NORFOLK - Construction will begin by next week on the towns long-discussed $2.55 million water project, according to Supervisor Charles A. Pernice.
The town is embarking on the project to meet state regulations for water quality. It will replace old wells infiltrated with groundwater and the aging Raymondville water tank and will loop dead-end lines along Hepburn, Sober, Crabb and Hutchins streets.
Once started, most of the project will be completed in 150 days, Mr. Pernice said. He expected the well house on Sober Street to be constructed during the fall, with interior work on the building to be completed during winter. J.E. Sheehan Contracting Corp. is completing the bulk of the work.
Mr. Pernice said work on the project preceded his election to the board in 2009. The state Department of Health had cited Norfolk for water quality issues in 2008, and the project had since encountered numerous delays at state and federal levels.
Its encouraging to be there, but its discouraging to have it take that long, he said.
We had a lot of hoops to jump through ... Any time one agency was slow reviewing something it added to schedule, he said. Then if we had to make changes to anything the process began all over; everyone had to approve everything again.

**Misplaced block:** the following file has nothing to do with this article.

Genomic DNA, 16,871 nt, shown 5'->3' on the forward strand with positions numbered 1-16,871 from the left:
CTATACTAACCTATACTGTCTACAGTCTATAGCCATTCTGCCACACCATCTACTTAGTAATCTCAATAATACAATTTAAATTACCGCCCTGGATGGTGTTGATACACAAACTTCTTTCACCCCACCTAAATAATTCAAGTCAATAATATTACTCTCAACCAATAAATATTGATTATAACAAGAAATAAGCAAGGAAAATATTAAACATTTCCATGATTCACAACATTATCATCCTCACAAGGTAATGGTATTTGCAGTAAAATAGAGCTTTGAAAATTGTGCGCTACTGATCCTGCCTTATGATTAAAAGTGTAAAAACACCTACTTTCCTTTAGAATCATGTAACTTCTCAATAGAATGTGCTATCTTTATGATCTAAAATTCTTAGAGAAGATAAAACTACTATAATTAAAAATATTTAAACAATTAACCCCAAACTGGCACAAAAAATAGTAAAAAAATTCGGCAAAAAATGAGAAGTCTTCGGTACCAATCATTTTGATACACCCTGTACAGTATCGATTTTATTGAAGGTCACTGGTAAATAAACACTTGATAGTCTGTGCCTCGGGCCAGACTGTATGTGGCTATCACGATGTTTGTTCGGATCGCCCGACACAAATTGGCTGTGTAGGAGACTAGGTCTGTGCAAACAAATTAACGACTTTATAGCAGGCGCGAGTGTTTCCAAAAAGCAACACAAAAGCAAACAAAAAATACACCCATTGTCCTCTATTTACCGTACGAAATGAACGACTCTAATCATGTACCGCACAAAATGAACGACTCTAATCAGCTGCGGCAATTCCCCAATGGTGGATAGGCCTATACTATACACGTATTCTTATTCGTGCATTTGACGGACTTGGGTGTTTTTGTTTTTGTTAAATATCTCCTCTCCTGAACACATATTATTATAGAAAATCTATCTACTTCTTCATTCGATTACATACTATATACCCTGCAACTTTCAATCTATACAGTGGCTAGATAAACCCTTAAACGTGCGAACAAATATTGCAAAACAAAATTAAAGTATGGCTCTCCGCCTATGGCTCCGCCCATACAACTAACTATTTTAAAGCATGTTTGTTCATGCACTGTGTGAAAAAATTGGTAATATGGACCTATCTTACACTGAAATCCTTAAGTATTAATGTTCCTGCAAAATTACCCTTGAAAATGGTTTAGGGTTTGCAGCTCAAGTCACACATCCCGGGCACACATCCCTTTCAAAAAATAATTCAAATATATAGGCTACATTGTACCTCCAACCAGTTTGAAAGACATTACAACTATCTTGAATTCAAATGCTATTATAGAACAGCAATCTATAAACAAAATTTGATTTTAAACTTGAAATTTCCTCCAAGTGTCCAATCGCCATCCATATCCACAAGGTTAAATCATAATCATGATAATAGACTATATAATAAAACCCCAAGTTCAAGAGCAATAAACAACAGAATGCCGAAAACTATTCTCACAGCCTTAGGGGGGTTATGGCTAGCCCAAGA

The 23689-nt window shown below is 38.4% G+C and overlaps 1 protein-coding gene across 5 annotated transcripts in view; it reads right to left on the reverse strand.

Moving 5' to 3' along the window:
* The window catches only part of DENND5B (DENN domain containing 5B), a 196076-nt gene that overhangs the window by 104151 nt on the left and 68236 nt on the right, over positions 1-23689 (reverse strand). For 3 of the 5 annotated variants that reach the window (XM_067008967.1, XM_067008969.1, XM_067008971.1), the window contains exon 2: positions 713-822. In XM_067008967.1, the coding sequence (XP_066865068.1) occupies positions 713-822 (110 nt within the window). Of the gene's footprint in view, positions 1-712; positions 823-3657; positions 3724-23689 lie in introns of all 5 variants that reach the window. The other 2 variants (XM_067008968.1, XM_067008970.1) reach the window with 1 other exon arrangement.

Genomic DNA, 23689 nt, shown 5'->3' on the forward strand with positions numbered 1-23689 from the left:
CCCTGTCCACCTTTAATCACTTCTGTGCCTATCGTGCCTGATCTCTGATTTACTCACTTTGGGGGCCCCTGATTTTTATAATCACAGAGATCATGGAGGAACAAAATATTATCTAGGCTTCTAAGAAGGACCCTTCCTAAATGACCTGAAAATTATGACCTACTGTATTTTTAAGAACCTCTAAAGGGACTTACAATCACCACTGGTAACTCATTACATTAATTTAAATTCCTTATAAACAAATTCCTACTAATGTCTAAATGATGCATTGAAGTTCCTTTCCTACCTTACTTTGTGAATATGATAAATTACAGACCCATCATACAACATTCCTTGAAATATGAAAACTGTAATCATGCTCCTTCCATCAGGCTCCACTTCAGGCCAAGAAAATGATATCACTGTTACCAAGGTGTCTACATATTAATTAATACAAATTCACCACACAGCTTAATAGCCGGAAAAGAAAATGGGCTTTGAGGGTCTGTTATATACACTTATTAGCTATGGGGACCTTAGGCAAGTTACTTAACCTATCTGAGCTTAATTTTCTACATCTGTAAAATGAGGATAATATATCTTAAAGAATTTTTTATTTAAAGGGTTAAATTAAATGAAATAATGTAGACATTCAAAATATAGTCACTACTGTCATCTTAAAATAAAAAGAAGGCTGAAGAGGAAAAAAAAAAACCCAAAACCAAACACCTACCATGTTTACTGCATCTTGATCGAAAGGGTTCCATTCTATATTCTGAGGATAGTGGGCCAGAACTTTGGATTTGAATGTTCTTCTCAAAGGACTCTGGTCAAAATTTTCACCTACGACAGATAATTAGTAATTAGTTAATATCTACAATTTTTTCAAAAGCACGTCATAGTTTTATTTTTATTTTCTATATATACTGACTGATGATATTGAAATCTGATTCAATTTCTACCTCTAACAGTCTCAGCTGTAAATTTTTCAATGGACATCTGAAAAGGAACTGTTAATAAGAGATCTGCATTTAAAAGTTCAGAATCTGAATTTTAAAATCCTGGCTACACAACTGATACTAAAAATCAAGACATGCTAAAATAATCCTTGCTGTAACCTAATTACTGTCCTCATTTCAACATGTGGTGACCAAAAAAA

Another infrastructure project, a $5.5 million sewer system upgrade, is still in the design phase, Mr. Pernice said.
Norfolk is undertaking the sewer project because flows through its wastewater treatment plant have far exceeded permitted limits - and the plants capacity - for decades.
A consent order by the New York state Department of Environmental Conservation requires that the town address its sewer problems, either by drastically reducing flows, constructing a new, higher-capacity wastewater treatment plant or some combination of the two by 2014.
Norfolk will also build a new wastewater treatment facility to replace the existing 38-year-old plant and repair the numerous cracks and holes in the pipe system.
The town has received an interest-free $3.5 million loan to pay for the sewer project from the State Environmental Facilities Corporation. The town will pay that loan back over the next 30 years, Mr. Pernice previously said.
The water improvements are entirely funded through the water user fees. The remaining $2 million in sewer project costs is covered from federal funding the town has received.
The town council approved a $40 per year increase for water and sewer rates in 2011, and an additional $80 increase per year in 2012 to pay for the projects. Residential property owners pay $256 in annual water fees and $292 for sewer, while most commercial property owners pay $236 for water and $272 for sewer.